Does my child need a Guardian?

I spoke at an event hosted by the Developmental Service Ontario (DSO) of Central West region for parents with a dependent child or adult. It was well attended with many questions at the end of the presentations. One theme was the issue of guardianship. In speaking with parents and drawing on my experiences, there is much confusion regarding guardianship. In this and the next few blog posts, I want to concentrate on the issue of guardianship.

What is Guardianship? In Ontario, guardianship of a child under 18 is viewed as two separate issues: guardian of the person (which is known as custody) and guardian of property. A parent is the guardian of the child but is not automatically guardian of property. In a Will the parent appoints a person or persons to be the child's guardian. (This is a very good reason to have a Will.)

When children reach the age of majority (in Ontario it is 18), they are entitled to make decisions independent of their parents. When my daughter turned 18 she began having appointments with her medical doctor. I was not allowed to participate in the discussion. Her GP explained that I could not be involved because my daughter was legally capable of making decisions as an adult. Unless my daughter was assessed as being “mentally incapable” she had the legal right to make decisions.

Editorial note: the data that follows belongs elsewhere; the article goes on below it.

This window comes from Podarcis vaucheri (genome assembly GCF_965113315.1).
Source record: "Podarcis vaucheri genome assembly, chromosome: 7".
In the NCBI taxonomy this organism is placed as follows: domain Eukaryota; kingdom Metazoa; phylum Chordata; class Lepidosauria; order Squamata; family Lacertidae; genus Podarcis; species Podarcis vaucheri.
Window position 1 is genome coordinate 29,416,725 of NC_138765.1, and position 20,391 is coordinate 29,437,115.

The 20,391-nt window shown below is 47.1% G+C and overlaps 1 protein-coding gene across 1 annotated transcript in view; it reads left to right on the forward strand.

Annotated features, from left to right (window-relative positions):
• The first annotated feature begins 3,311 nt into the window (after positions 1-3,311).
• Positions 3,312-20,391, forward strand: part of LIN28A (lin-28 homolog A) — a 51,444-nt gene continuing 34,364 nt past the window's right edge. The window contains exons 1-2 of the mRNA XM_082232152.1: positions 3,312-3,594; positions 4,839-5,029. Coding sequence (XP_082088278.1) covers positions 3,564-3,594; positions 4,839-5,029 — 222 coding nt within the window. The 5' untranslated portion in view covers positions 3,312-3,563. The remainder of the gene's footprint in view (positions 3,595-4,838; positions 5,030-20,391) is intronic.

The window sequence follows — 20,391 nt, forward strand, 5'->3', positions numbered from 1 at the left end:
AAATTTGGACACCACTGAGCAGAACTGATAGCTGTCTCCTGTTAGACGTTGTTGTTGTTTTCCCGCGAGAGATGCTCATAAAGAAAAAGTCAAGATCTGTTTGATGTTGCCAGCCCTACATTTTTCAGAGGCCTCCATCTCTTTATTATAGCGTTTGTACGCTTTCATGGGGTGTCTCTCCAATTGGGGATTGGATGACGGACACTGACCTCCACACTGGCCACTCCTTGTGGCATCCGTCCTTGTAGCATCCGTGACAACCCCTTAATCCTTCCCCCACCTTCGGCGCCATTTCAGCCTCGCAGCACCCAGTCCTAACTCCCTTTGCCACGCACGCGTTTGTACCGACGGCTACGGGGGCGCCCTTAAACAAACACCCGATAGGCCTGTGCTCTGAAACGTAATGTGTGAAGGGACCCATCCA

Every person, regardless of ability, is presumed to be capable. As parents or caregivers of dependent children and adults, we are faced with a dilemma; while we want our children to exercise their autonomy we may not want them to make decisions without our support or guidance. What can we do in these instances?

The law in Ontario has two types of substitute decision makers. The first is appointing an “attorney” under a Power of Attorney for Property and Person Care. The individual signs the Power of Attorney granting the attorney authority to make decisions according to the terms in the legal document. The second type of substitute decision maker is a “guardian”. If the individual is not capable of appointing someone to act as the attorney, a guardian can be appointed.

In the next few blogs, we will examine who can sign a Power of Attorney and its benefits. Later we will examine how a guardian is appointed for a dependent adult.